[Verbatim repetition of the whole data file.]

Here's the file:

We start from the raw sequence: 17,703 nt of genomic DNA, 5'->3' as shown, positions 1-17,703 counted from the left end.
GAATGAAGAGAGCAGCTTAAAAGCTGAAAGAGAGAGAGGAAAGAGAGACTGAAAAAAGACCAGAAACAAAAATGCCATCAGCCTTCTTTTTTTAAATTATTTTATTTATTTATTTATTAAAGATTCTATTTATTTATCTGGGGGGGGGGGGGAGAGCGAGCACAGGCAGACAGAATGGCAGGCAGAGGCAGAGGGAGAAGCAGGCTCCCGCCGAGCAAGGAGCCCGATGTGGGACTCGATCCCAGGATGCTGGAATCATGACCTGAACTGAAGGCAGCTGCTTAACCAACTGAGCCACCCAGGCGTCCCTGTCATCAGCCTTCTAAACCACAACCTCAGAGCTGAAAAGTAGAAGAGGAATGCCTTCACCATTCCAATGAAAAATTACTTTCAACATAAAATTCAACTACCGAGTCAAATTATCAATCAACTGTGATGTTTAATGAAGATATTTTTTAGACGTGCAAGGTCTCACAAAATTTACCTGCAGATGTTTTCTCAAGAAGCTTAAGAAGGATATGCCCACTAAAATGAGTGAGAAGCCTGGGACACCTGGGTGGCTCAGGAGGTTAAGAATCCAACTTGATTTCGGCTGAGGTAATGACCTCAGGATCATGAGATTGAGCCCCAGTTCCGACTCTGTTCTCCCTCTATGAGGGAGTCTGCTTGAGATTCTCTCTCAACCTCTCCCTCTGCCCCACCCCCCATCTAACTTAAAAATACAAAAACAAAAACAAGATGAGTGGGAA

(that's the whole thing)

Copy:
We start from the raw sequence: 17,703 nt of genomic DNA, 5'->3' as shown, positions 1-17,703 counted from the left end.
GAATGAAGAGAGCAGCTTAAAAGCTGAAAGAGAGAGAGGAAAGAGAGACTGAAAAAAGACCAGAAACAAAAATGCCATCAGCCTTCTTTTTTTAAATTATTTTATTTATTTATTTATTAAAGATTCTATTTATTTATCTGGGGGGGGGGGGGAGAGCGAGCACAGGCAGACAGAATGGCAGGCAGAGGCAGAGGGAGAAGCAGGCTCCCGCCGAGCAAGGAGCCCGATGTGGGACTCGATCCCAGGATGCTGGAATCATGACCTGAACTGAAGGCAGCTGCTTAACCAACTGAGCCACCCAGGCGTCCCTGTCATCAGCCTTCTAAACCACAACCTCAGAGCTGAAAAGTAGAAGAGGAATGCCTTCACCATTCCAATGAAAAATTACTTTCAACATAAAATTCAACTACCGAGTCAAATTATCAATCAACTGTGATGTTTAATGAAGATATTTTTTAGACGTGCAAGGTCTCACAAAATTTACCTGCAGATGTTTTCTCAAGAAGCTTAAGAAGGATATGCCCACTAAAATGAGTGAGAAGCCTGGGACACCTGGGTGGCTCAGGAGGTTAAGAATCCAACTTGATTTCGGCTGAGGTAATGACCTCAGGATCATGAGATTGAGCCCCAGTTCCGACTCTGTTCTCCCTCTATGAGGGAGTCTGCTTGAGATTCTCTCTCAACCTCTCCCTCTGCCCCACCCCCCATCTAACTTAAAAATACAAAAACAAAAACAAGATGAGTGGGAA